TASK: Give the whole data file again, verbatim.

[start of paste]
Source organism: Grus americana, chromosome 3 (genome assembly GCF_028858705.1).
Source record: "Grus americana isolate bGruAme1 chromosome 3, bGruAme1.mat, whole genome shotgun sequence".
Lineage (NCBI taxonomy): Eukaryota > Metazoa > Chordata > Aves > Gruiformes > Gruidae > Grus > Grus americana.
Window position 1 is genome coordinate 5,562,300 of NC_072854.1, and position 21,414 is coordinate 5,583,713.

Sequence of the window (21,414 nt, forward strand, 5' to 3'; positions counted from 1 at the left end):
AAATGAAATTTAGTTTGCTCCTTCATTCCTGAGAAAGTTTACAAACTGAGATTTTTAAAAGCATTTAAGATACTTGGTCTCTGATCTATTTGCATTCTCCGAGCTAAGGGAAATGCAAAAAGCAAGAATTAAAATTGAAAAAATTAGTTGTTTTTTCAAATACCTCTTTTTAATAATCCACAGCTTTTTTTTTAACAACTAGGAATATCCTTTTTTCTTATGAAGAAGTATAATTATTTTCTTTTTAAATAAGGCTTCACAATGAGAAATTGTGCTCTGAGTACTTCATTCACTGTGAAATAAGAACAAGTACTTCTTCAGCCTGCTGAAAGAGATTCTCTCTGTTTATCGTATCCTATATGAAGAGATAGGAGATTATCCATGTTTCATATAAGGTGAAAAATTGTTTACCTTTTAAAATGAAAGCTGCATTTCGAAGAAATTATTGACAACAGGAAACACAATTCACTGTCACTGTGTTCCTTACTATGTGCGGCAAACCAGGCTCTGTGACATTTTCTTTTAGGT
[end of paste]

Source organism: Grus americana, chromosome 3 (genome assembly GCF_028858705.1).
Source record: "Grus americana isolate bGruAme1 chromosome 3, bGruAme1.mat, whole genome shotgun sequence".
Lineage (NCBI taxonomy): Eukaryota > Metazoa > Chordata > Aves > Gruiformes > Gruidae > Grus > Grus americana.
Window position 1 is genome coordinate 5,562,300 of NC_072854.1, and position 21,414 is coordinate 5,583,713.

Sequence of the window (21,414 nt, forward strand, 5' to 3'; positions counted from 1 at the left end):
AAATGAAATTTAGTTTGCTCCTTCATTCCTGAGAAAGTTTACAAACTGAGATTTTTAAAAGCATTTAAGATACTTGGTCTCTGATCTATTTGCATTCTCCGAGCTAAGGGAAATGCAAAAAGCAAGAATTAAAATTGAAAAAATTAGTTGTTTTTTCAAATACCTCTTTTTAATAATCCACAGCTTTTTTTTTAACAACTAGGAATATCCTTTTTTCTTATGAAGAAGTATAATTATTTTCTTTTTAAATAAGGCTTCACAATGAGAAATTGTGCTCTGAGTACTTCATTCACTGTGAAATAAGAACAAGTACTTCTTCAGCCTGCTGAAAGAGATTCTCTCTGTTTATCGTATCCTATATGAAGAGATAGGAGATTATCCATGTTTCATATAAGGTGAAAAATTGTTTACCTTTTAAAATGAAAGCTGCATTTCGAAGAAATTATTGACAACAGGAAACACAATTCACTGTCACTGTGTTCCTTACTATGTGCGGCAAACCAGGCTCTGTGACATTTTCTTTTAGGT